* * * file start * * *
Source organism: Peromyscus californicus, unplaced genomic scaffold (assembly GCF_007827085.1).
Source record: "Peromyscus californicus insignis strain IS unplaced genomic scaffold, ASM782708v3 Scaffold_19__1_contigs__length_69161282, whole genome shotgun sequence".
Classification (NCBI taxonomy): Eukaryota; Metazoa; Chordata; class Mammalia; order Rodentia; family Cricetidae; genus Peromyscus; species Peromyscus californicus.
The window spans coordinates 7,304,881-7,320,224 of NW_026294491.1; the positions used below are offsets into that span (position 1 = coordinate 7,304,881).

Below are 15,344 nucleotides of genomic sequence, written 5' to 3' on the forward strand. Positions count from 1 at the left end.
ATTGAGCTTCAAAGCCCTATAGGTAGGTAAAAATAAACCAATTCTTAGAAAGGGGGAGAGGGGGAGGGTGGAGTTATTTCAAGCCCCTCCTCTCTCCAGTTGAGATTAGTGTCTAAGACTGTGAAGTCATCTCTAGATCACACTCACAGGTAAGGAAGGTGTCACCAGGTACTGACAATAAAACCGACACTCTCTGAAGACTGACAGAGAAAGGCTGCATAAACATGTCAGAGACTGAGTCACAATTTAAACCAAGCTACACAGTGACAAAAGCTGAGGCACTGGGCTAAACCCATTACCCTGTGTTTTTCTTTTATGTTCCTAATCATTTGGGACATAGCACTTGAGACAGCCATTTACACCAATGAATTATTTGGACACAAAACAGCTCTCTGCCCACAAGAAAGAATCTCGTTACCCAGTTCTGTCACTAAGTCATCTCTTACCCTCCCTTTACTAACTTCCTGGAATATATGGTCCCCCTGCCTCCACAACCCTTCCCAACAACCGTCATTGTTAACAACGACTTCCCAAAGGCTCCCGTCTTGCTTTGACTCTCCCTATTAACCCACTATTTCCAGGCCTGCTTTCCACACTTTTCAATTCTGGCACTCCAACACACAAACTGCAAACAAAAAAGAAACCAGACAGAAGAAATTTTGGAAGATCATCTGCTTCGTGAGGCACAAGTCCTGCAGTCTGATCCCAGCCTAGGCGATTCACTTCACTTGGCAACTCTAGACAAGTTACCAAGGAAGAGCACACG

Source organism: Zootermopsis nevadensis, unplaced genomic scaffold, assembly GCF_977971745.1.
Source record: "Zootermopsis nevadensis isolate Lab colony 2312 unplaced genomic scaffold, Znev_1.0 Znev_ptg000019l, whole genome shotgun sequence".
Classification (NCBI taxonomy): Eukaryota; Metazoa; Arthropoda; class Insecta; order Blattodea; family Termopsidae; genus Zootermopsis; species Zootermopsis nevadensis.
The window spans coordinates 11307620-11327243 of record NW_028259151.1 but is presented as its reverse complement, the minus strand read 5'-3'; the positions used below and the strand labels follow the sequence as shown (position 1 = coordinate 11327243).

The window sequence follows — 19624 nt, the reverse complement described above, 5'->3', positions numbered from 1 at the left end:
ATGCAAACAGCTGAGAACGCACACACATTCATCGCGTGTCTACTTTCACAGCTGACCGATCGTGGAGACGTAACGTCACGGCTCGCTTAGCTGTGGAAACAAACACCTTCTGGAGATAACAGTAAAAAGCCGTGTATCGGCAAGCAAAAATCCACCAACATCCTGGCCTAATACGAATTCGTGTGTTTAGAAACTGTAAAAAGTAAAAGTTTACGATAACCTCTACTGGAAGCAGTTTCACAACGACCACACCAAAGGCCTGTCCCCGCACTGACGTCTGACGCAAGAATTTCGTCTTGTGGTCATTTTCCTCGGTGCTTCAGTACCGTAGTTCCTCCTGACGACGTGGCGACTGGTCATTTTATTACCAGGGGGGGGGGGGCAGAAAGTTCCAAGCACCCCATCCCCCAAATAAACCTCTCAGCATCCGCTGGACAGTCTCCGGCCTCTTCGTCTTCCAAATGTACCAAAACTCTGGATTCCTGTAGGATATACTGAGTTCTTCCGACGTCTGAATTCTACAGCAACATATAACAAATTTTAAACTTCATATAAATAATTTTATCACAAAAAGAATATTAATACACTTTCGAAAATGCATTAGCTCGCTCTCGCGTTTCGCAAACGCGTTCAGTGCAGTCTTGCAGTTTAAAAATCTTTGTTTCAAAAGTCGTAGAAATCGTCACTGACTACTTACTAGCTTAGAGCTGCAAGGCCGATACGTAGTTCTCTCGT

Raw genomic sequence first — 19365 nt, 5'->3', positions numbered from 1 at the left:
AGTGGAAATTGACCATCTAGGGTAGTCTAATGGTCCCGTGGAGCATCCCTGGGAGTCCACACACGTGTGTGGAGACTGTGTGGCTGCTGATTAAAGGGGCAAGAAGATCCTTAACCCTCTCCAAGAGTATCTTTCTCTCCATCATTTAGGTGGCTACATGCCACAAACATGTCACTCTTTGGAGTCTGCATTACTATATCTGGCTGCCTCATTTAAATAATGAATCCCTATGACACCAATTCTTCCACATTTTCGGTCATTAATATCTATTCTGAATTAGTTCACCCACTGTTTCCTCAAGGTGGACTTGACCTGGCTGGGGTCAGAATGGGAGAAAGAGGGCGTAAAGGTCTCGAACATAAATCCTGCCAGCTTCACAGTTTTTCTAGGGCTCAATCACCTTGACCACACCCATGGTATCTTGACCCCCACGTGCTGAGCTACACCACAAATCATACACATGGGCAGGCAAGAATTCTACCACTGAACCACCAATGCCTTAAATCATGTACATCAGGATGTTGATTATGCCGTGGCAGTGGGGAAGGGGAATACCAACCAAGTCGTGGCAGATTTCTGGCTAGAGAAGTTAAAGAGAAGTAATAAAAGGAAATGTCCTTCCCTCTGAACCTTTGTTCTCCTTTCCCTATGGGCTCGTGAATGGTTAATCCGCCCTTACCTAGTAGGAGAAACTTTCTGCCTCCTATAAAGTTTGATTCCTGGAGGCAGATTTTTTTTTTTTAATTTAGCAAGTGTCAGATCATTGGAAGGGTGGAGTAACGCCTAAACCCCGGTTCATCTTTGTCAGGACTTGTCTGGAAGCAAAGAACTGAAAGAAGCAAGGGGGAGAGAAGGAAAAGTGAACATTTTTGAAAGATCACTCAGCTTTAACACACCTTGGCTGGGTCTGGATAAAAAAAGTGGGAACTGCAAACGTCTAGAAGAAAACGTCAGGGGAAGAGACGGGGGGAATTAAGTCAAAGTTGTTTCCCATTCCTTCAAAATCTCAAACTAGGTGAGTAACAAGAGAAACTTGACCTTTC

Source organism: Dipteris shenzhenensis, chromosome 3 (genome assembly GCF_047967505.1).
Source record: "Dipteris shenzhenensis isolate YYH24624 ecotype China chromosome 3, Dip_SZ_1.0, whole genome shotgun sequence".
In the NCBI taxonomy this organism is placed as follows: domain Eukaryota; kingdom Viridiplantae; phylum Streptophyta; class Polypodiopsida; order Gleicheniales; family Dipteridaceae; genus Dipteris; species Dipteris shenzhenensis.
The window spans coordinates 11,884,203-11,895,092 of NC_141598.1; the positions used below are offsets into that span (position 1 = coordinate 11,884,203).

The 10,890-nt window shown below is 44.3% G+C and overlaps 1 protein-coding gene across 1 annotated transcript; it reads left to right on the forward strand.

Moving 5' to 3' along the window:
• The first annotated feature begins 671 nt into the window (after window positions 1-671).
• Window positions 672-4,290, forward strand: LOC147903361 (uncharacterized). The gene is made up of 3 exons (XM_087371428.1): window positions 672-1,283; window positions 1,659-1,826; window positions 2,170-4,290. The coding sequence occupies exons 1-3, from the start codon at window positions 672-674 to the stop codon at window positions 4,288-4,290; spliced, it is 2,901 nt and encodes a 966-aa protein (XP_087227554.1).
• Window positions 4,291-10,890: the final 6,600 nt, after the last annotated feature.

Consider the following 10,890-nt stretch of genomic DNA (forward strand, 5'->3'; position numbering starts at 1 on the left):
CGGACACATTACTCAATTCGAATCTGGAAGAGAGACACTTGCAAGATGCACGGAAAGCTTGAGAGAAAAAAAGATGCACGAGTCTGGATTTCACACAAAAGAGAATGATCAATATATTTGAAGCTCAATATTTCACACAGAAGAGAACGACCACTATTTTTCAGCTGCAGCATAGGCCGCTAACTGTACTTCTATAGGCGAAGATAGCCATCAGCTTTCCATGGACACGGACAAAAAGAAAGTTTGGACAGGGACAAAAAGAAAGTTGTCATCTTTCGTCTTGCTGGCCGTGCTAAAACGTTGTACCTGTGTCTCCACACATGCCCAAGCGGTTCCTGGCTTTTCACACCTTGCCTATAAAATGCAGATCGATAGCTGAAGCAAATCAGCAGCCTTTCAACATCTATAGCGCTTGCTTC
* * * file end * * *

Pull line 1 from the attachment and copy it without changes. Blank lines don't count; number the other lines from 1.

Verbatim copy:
Source organism: Peromyscus californicus, unplaced genomic scaffold (assembly GCF_007827085.1).